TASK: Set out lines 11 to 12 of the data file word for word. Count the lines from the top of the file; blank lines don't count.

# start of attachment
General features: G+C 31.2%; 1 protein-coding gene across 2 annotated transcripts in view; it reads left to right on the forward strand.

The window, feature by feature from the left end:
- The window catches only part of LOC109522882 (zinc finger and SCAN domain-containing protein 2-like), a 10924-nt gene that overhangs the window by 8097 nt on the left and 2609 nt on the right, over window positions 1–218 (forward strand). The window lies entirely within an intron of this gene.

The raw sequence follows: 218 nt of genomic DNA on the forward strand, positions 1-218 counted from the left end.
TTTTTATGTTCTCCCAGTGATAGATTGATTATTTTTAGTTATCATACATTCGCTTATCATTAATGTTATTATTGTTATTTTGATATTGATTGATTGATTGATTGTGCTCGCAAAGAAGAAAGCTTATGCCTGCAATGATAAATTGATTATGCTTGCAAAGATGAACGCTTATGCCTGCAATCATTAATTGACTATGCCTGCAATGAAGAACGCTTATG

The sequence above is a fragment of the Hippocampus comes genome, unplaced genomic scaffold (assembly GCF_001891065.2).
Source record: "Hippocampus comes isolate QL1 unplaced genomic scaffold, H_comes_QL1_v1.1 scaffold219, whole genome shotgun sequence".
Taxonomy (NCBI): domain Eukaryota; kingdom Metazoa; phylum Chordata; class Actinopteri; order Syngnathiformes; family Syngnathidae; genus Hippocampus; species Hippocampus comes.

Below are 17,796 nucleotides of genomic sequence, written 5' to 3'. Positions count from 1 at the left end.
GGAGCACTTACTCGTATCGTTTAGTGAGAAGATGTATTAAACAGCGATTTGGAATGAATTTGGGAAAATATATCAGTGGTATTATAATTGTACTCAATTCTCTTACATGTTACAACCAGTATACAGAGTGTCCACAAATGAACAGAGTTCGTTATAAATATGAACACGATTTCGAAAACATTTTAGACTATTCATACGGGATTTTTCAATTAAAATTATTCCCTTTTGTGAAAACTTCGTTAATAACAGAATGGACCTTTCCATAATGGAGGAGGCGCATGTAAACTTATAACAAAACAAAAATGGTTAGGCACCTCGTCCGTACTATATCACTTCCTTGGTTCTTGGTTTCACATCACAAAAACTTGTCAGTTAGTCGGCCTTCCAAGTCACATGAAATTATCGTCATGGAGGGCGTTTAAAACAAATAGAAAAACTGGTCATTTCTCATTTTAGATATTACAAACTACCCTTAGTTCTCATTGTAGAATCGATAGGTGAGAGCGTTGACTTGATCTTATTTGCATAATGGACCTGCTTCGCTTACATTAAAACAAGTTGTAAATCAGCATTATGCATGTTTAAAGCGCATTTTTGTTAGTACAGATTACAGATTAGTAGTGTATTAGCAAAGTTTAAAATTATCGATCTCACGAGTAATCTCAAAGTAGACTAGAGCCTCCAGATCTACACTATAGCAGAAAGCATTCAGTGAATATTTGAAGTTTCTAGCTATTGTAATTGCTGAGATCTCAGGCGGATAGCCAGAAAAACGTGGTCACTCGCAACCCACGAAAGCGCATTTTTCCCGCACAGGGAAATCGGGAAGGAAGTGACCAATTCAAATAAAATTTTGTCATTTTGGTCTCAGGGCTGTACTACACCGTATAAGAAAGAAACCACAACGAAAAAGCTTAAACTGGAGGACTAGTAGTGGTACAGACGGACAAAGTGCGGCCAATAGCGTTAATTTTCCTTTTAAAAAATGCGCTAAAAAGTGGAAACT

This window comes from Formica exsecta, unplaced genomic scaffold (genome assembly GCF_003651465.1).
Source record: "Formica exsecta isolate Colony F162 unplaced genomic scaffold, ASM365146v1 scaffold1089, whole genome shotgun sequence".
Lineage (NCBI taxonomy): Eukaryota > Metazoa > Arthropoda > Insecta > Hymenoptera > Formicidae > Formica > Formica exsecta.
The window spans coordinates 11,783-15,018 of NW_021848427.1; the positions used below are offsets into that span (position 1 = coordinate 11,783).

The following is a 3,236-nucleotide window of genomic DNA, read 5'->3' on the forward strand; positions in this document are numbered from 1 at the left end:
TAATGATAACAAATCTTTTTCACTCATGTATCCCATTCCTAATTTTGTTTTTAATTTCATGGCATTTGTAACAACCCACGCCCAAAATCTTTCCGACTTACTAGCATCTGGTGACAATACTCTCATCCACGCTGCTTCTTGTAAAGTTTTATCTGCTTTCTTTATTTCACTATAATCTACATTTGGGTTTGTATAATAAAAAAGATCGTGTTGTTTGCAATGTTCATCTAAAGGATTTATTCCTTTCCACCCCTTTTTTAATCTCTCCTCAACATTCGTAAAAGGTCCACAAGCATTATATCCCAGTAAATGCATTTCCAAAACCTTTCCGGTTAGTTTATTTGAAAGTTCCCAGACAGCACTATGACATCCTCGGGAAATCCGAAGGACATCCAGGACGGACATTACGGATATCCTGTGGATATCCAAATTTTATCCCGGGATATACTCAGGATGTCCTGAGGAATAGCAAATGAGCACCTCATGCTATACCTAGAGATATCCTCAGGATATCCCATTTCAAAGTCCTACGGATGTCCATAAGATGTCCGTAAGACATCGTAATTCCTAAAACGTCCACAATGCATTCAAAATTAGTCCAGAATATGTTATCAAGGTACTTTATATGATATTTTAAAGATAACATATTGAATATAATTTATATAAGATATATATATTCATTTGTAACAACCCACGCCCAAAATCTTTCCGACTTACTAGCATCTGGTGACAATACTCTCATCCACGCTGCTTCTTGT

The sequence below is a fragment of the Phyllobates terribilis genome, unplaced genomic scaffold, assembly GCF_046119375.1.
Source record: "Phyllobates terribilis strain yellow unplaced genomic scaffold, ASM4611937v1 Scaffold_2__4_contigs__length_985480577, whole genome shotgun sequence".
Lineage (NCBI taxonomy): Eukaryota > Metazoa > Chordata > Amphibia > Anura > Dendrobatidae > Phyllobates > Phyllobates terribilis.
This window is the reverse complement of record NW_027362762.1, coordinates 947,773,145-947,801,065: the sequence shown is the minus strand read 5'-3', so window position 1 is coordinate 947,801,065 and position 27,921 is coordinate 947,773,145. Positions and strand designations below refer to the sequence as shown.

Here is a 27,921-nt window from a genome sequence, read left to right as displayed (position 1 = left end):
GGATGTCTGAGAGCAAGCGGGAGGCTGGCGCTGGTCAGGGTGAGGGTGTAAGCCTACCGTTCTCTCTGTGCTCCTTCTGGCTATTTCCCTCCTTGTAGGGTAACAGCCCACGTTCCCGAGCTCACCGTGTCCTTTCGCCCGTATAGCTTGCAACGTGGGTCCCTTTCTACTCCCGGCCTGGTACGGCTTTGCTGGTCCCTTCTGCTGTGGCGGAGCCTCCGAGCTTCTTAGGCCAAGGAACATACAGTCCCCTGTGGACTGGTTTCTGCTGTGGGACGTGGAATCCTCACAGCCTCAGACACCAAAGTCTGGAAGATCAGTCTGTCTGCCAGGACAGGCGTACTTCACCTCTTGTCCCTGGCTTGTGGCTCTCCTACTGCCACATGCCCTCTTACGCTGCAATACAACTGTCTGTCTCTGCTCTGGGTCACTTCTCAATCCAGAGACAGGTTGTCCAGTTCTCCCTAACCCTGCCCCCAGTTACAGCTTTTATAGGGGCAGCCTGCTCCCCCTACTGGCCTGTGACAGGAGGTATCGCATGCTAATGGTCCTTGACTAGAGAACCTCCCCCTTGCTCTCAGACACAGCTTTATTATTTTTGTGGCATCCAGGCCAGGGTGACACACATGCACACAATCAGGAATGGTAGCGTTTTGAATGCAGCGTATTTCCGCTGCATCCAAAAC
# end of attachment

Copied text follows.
This window comes from Formica exsecta, unplaced genomic scaffold (genome assembly GCF_003651465.1).
Source record: "Formica exsecta isolate Colony F162 unplaced genomic scaffold, ASM365146v1 scaffold1089, whole genome shotgun sequence".